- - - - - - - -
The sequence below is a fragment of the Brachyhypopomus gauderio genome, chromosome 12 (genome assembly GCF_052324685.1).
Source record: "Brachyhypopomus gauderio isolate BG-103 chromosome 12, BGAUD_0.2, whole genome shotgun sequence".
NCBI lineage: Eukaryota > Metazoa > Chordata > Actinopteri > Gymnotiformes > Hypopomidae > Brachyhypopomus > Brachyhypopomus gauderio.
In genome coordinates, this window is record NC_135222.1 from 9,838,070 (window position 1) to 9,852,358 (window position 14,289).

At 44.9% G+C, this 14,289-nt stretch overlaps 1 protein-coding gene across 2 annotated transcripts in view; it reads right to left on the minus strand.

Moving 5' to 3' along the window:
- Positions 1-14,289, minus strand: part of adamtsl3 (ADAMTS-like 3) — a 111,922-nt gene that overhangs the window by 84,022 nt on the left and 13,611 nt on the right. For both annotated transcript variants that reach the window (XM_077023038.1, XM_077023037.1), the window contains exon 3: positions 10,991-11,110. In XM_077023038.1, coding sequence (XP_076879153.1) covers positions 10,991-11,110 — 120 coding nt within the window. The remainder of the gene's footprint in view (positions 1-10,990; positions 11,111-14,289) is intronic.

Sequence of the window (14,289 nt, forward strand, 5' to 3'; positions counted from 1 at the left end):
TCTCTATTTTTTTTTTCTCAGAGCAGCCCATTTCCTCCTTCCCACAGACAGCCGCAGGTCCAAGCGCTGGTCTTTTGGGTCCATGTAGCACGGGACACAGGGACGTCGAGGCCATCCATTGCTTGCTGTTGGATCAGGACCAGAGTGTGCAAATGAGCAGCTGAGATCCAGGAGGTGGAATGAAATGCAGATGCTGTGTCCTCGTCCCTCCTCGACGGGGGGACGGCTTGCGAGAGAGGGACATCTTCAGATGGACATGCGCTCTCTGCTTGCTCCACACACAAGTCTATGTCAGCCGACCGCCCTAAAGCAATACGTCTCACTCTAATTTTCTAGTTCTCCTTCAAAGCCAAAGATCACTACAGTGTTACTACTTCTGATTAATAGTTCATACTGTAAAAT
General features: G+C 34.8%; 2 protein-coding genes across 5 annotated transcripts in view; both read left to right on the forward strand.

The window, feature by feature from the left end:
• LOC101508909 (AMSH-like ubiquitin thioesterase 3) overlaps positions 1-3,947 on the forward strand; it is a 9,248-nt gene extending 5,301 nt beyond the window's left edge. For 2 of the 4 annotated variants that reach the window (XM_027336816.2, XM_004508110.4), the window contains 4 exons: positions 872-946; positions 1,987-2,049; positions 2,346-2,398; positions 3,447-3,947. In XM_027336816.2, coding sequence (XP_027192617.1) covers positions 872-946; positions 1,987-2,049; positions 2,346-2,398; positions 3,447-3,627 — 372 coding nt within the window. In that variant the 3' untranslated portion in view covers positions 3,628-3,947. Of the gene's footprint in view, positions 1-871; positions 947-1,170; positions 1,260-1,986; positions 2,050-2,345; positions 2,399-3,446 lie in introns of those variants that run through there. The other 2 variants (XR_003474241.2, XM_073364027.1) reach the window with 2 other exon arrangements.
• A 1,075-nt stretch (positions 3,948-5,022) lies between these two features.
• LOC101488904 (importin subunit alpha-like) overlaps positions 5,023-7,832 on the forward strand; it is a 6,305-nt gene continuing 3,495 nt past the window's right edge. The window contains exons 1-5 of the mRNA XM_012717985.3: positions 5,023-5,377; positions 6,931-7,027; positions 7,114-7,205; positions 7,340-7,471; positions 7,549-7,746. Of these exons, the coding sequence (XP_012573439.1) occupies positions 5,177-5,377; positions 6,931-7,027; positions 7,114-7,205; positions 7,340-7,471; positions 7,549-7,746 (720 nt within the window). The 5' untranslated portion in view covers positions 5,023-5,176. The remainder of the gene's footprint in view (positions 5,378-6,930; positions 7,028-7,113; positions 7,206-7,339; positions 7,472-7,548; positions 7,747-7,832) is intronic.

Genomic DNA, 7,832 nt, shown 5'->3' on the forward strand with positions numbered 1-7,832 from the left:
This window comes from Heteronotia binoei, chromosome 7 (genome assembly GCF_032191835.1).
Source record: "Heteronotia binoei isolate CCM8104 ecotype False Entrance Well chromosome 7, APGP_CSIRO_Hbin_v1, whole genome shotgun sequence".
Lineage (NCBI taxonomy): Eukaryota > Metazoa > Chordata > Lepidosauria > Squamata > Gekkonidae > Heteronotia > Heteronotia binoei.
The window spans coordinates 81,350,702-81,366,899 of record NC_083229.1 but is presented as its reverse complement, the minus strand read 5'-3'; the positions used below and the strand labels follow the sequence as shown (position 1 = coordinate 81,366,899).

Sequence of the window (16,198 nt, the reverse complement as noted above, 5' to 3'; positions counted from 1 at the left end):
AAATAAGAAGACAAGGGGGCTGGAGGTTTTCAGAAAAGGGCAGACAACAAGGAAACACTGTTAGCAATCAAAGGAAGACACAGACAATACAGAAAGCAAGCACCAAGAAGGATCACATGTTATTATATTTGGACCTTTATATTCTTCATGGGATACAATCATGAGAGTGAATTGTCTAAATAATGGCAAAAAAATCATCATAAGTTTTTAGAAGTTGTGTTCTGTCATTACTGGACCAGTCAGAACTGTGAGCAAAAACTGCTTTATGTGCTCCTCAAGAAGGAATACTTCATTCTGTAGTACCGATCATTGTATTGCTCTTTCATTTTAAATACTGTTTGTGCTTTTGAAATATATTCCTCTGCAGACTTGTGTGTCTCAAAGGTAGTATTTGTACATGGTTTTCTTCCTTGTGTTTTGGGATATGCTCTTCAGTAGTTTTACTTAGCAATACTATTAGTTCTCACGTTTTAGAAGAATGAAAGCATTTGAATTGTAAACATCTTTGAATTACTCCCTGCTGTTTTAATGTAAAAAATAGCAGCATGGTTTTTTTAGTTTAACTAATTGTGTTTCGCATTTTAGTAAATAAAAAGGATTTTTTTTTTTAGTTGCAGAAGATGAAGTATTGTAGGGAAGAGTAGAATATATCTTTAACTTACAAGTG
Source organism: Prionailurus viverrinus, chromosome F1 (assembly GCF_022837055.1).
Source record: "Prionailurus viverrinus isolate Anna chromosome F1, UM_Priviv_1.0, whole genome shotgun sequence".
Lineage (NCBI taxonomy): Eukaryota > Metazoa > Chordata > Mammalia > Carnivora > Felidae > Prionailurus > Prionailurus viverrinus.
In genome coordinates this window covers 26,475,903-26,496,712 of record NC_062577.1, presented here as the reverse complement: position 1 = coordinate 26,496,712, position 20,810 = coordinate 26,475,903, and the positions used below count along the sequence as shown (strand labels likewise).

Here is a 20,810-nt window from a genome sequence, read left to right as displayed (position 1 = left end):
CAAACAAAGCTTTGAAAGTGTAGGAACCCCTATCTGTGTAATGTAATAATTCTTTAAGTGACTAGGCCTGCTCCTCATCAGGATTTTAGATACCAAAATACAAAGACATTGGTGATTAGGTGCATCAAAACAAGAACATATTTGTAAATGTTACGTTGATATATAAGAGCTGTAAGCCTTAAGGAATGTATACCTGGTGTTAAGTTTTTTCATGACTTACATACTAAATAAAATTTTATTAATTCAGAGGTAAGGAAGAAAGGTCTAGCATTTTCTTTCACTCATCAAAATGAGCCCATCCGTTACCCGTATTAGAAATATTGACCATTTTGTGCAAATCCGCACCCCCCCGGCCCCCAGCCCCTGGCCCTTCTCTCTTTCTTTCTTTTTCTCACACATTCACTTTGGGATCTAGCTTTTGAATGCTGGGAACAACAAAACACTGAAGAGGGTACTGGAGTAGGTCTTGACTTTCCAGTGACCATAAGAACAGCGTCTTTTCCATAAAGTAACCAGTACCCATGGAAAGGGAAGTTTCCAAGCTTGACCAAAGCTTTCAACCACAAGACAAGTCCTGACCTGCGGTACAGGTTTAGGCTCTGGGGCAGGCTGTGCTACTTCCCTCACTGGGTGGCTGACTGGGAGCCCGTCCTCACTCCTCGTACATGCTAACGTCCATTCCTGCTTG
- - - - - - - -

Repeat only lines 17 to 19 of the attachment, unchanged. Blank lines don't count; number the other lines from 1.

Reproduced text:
Source record: "Heteronotia binoei isolate CCM8104 ecotype False Entrance Well chromosome 7, APGP_CSIRO_Hbin_v1, whole genome shotgun sequence".
Lineage (NCBI taxonomy): Eukaryota > Metazoa > Chordata > Lepidosauria > Squamata > Gekkonidae > Heteronotia > Heteronotia binoei.
The window spans coordinates 81,350,702-81,366,899 of record NC_083229.1 but is presented as its reverse complement, the minus strand read 5'-3'; the positions used below and the strand labels follow the sequence as shown (position 1 = coordinate 81,366,899).